The Grid: Energy, Resources, Environment, Sustainability | Bloomberg

A NASA MODIS Natural-color Oil Slick Image from July 28

Now that a federal judge has ruled that BP acted in “gross negligence” in 2010, when the Deepwater Horizon exploded in the Gulf of Mexico and killed 11 people, it’s a good time to ask: How bad were the environmental damages?

At that time, with news networks reserving a corner of their screens for streaming undersea video of streaming undersea oil, the projections were apocalyptic. President Barack Obama delivered an Oval Office address on June 15, 2010, in which he expressed a sentiment widely felt at the time: “Already, this oil spill is the worst environmental disaster America has ever faced.”

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Bloomberg BNA -- PG&E Corp., owner of California's largest utility, should pay $1.4 billion for a deadly 2010 natural gas pipeline explosion in San Bruno, in what may be the largest safety-related penalty ever levied by the state's regulators.

The penalty consists of $950 million that would be paid to the state and $450 million in charges and remedies that shareholders would have to pay, according to the proposed decision from two state regulatory judges. The California Public Utilities Commission's five commissioners must still approve the proposal and may offer alternatives, according to an e-mailed statement today.

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Plastic S.O.S: Today's Top Reads

Good afternoon! Here are today's top reads:

  • Trader who scored $100 million payday bets shale is dud (Bloomberg)
  • Intel's CEO reveals the company's plans to build a conflict-free supply chain by 2016 (Fast Company)
  • Burning trash bad for humans and global warming (Scientific American)
  • Reserves and parks not enough to protect nature - David Attenborough (Guardian)
  • When a castaway sends an S.O.S. to the world, where does it go? (Bloomberg)
  • The secret pot-growing operations in America's cornfields (Atlantic)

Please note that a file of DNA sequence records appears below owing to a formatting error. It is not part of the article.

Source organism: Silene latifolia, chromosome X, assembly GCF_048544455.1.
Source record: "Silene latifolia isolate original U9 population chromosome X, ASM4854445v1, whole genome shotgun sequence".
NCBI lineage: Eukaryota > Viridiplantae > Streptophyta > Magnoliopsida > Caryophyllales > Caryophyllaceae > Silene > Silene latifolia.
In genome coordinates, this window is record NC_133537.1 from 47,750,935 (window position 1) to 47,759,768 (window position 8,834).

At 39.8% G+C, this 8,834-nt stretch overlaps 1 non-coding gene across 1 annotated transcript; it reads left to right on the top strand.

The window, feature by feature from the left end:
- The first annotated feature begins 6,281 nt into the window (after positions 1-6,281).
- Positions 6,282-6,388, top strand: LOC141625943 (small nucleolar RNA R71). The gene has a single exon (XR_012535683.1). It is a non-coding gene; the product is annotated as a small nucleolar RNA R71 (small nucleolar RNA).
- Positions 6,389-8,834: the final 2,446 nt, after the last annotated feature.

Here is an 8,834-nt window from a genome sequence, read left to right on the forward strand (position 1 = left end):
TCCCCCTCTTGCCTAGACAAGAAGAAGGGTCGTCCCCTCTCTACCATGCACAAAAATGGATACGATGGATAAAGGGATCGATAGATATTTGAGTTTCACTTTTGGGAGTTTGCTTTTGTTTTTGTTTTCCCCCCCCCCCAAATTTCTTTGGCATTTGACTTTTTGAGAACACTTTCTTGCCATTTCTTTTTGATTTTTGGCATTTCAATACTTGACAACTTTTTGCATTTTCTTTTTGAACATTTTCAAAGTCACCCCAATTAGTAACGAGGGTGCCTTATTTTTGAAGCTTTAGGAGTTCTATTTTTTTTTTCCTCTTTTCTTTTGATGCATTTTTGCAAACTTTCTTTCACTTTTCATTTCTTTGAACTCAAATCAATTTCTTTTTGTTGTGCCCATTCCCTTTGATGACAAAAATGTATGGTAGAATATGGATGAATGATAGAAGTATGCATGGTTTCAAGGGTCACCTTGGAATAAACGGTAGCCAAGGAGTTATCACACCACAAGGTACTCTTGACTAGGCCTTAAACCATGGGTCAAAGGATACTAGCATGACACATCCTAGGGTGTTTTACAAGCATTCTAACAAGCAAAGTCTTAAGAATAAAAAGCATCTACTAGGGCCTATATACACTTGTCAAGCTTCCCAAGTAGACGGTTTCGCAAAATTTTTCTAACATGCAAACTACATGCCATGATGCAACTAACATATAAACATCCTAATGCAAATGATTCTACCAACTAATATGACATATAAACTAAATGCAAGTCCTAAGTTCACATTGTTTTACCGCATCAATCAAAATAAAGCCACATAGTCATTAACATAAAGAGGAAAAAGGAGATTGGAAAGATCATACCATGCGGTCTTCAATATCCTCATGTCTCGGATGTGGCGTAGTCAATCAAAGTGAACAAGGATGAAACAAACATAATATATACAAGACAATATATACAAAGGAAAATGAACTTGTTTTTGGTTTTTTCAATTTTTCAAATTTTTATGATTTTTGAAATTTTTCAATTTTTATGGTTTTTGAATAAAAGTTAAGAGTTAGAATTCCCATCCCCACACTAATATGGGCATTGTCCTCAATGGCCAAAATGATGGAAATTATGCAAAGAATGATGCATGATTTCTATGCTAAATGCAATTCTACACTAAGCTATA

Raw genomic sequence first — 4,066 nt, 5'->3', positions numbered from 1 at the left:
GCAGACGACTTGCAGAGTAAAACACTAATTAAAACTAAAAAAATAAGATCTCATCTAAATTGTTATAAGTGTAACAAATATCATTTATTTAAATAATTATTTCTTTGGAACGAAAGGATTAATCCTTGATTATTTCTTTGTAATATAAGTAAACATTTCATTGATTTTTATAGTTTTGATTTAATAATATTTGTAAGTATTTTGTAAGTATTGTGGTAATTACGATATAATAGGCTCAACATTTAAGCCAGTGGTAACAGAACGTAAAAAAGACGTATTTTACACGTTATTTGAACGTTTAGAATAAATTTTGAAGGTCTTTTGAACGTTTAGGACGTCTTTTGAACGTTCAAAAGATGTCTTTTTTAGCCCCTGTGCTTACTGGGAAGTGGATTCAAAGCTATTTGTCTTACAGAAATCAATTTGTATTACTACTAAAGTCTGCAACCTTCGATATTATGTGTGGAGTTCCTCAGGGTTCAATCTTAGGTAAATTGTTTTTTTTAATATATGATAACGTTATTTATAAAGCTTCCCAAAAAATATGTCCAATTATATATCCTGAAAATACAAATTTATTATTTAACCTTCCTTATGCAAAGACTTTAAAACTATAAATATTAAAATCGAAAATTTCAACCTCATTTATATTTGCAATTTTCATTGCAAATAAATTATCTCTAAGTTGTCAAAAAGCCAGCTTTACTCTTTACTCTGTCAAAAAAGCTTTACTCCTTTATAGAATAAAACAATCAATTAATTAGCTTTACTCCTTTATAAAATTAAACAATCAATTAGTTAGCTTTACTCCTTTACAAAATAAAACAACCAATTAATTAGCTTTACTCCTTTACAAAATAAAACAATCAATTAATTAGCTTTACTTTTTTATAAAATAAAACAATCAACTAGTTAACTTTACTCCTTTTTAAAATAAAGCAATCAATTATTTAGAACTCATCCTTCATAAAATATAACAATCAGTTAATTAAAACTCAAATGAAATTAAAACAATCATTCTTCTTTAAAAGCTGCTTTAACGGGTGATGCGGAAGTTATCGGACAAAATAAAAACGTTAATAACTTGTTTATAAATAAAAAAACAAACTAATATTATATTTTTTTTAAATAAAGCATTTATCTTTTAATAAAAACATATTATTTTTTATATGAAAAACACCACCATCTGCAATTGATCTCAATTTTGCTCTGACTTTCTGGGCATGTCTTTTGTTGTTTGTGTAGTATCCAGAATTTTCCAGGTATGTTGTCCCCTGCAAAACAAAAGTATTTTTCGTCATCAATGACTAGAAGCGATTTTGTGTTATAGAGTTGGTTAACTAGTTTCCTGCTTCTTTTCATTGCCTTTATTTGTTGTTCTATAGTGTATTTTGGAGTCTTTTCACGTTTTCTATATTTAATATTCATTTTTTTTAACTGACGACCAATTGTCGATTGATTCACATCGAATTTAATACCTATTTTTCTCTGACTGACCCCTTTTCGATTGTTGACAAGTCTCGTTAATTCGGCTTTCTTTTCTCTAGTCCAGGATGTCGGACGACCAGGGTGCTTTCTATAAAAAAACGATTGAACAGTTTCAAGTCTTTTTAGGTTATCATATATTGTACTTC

• Wind, solar boosting investment in power lines (Climate Central)
  • Wildflower meadow protection plan 'backfires' (BBC)
  • Do tilapia and mangroves hold secrets to desalination (GreenBiz)
  • Ethanol's next generation powers up amid resistance (Daily Climate)

Visit www.bloomberg.com/sustainability for the latest from Bloomberg News about energy, natural resources and global business

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Plastics in Oceans

The myth of the desert island castaway, kept alive forever in movies, song and frequent New Yorker cartoons, needs a rewrite.

The poor soul scrawls his plea for salvation (conventionally his) with whatever writing instrument and parchment the island allows. He rolls it up, slides it into a bottle, pops in the cork and launches it into the sea.

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Ditch the Dumping: Today's Top Reads

Good afternoon! Here are today's top reads:

  • A mile below Paris, drillers hit hot pools to warm houses (Bloomberg)
  • If two New Yorkers shared a car... (NY Times)
  • Abbot Point port developers to ditch Great Barrier Reef seabed dumping plan (Guardian)
  • Beachfront in the time of climate change (City Lab)
  • Trillions of tiny plastic pieces reside in Arctic ice (Scientific American)
  • Keystone redux haunts Trans Mountain as fight shifts to climate (Bloomberg)
  • Warming in Europe raises risks of tropical diseases (Climate Central)
  • How your sunscreen hurts coral reefs (National Journal)
  • Antarctic coastal waters 'rising faster' (BBC)
  • Why it makes sense to put solar farms on old landfill sites (Fast Company)